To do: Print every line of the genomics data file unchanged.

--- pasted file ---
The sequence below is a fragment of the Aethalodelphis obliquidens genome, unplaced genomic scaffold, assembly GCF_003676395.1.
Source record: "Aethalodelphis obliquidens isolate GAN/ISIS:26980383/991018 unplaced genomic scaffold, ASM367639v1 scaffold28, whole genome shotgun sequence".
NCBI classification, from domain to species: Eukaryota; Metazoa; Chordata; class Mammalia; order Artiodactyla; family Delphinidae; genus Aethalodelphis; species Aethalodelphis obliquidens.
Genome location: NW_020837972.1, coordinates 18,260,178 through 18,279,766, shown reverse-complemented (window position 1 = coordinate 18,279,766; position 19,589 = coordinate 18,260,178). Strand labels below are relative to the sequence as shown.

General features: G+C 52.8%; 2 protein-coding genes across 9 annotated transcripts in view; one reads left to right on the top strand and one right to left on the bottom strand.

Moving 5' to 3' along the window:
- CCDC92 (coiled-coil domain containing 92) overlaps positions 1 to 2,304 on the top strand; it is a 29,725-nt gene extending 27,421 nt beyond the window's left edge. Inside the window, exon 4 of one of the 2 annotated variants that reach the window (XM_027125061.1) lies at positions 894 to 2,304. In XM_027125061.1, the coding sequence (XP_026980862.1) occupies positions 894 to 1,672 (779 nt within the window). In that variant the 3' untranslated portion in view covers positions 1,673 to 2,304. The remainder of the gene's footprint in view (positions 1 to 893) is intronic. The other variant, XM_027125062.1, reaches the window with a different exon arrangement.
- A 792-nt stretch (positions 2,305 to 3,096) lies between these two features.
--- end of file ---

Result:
The sequence below is a fragment of the Aethalodelphis obliquidens genome, unplaced genomic scaffold, assembly GCF_003676395.1.
Source record: "Aethalodelphis obliquidens isolate GAN/ISIS:26980383/991018 unplaced genomic scaffold, ASM367639v1 scaffold28, whole genome shotgun sequence".
NCBI classification, from domain to species: Eukaryota; Metazoa; Chordata; class Mammalia; order Artiodactyla; family Delphinidae; genus Aethalodelphis; species Aethalodelphis obliquidens.
Genome location: NW_020837972.1, coordinates 18,260,178 through 18,279,766, shown reverse-complemented (window position 1 = coordinate 18,279,766; position 19,589 = coordinate 18,260,178). Strand labels below are relative to the sequence as shown.

General features: G+C 52.8%; 2 protein-coding genes across 9 annotated transcripts in view; one reads left to right on the top strand and one right to left on the bottom strand.

Moving 5' to 3' along the window:
- CCDC92 (coiled-coil domain containing 92) overlaps positions 1 to 2,304 on the top strand; it is a 29,725-nt gene extending 27,421 nt beyond the window's left edge. Inside the window, exon 4 of one of the 2 annotated variants that reach the window (XM_027125061.1) lies at positions 894 to 2,304. In XM_027125061.1, the coding sequence (XP_026980862.1) occupies positions 894 to 1,672 (779 nt within the window). In that variant the 3' untranslated portion in view covers positions 1,673 to 2,304. The remainder of the gene's footprint in view (positions 1 to 893) is intronic. The other variant, XM_027125062.1, reaches the window with a different exon arrangement.
- A 792-nt stretch (positions 2,305 to 3,096) lies between these two features.